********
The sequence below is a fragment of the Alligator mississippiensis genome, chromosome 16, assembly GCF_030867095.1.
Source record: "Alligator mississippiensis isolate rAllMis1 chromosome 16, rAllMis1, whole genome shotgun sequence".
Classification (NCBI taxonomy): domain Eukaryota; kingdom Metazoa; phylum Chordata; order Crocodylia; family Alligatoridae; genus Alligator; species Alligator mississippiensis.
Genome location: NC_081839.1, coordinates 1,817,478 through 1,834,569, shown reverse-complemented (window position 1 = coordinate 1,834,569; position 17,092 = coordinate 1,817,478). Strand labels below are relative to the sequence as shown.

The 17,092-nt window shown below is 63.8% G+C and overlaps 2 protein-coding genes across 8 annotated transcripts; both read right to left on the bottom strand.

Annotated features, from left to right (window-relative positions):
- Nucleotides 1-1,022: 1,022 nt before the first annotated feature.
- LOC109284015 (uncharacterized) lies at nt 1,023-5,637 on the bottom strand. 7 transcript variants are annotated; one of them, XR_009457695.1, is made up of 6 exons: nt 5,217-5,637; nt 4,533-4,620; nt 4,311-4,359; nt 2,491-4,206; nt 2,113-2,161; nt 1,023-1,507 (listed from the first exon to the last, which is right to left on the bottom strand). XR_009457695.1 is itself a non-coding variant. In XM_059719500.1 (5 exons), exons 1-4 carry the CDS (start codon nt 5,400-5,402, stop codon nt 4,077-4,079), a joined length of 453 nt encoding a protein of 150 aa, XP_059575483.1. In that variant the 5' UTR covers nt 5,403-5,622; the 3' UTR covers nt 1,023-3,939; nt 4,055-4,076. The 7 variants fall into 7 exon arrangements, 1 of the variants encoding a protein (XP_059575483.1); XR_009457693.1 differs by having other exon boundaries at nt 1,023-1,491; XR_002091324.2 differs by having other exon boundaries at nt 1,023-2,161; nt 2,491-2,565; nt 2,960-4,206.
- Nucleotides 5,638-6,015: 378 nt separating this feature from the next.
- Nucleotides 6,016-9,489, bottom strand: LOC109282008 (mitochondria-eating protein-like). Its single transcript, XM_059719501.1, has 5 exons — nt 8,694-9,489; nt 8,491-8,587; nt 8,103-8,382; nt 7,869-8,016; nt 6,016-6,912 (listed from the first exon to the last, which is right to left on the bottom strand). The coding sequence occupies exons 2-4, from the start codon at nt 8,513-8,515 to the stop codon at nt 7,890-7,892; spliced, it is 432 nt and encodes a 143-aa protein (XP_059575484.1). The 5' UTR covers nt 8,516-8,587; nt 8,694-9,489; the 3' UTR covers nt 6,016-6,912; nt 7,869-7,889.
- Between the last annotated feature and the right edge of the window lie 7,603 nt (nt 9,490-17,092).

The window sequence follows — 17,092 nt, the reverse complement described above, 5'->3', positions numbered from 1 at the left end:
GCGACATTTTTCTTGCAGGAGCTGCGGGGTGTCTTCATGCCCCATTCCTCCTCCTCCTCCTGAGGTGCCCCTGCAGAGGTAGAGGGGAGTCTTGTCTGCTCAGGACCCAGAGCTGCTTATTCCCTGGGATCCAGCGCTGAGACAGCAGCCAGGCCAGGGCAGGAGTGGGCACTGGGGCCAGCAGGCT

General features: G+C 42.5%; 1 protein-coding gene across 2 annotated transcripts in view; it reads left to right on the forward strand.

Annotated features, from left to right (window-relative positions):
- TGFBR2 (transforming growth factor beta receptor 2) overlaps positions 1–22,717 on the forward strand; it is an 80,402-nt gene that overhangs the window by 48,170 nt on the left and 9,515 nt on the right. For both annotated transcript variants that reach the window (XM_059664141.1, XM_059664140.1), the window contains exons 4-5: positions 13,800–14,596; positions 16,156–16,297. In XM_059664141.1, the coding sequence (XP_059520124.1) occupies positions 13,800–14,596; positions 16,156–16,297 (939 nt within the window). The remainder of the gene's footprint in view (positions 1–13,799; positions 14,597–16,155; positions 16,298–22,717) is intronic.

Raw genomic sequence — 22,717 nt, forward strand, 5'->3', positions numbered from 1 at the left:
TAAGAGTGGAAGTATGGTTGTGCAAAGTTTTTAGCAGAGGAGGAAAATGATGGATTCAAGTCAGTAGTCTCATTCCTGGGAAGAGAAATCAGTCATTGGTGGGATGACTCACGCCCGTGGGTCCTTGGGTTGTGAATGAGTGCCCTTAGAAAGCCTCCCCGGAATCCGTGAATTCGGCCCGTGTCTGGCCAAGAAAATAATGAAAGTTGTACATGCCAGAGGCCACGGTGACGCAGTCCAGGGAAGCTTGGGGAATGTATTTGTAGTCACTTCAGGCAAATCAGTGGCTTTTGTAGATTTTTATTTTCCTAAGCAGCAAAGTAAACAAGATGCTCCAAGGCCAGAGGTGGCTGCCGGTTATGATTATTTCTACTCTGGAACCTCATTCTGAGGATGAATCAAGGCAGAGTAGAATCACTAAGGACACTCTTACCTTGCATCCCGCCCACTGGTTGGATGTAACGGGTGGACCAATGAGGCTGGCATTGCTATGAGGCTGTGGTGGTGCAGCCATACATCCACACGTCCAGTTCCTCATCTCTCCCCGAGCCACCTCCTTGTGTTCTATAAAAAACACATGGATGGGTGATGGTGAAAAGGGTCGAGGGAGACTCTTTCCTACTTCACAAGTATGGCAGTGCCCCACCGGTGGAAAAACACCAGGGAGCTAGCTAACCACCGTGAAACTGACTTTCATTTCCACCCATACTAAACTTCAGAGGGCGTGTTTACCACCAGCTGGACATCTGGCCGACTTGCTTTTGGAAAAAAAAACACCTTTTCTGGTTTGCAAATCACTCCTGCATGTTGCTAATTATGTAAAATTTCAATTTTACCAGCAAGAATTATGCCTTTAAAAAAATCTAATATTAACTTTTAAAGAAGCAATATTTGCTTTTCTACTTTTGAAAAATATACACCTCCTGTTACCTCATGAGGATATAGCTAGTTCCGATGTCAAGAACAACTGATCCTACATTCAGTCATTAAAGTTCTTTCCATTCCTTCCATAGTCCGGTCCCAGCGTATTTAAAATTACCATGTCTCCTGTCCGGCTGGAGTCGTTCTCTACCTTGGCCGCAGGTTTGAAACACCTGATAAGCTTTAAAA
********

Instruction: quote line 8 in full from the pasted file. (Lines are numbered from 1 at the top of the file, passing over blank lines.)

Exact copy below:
- LOC109284015 (uncharacterized) lies at nt 1,023-5,637 on the bottom strand. 7 transcript variants are annotated; one of them, XR_009457695.1, is made up of 6 exons: nt 5,217-5,637; nt 4,533-4,620; nt 4,311-4,359; nt 2,491-4,206; nt 2,113-2,161; nt 1,023-1,507 (listed from the first exon to the last, which is right to left on the bottom strand). XR_009457695.1 is itself a non-coding variant. In XM_059719500.1 (5 exons), exons 1-4 carry the CDS (start codon nt 5,400-5,402, stop codon nt 4,077-4,079), a joined length of 453 nt encoding a protein of 150 aa, XP_059575483.1. In that variant the 5' UTR covers nt 5,403-5,622; the 3' UTR covers nt 1,023-3,939; nt 4,055-4,076. The 7 variants fall into 7 exon arrangements, 1 of the variants encoding a protein (XP_059575483.1); XR_009457693.1 differs by having other exon boundaries at nt 1,023-1,491; XR_002091324.2 differs by having other exon boundaries at nt 1,023-2,161; nt 2,491-2,565; nt 2,960-4,206.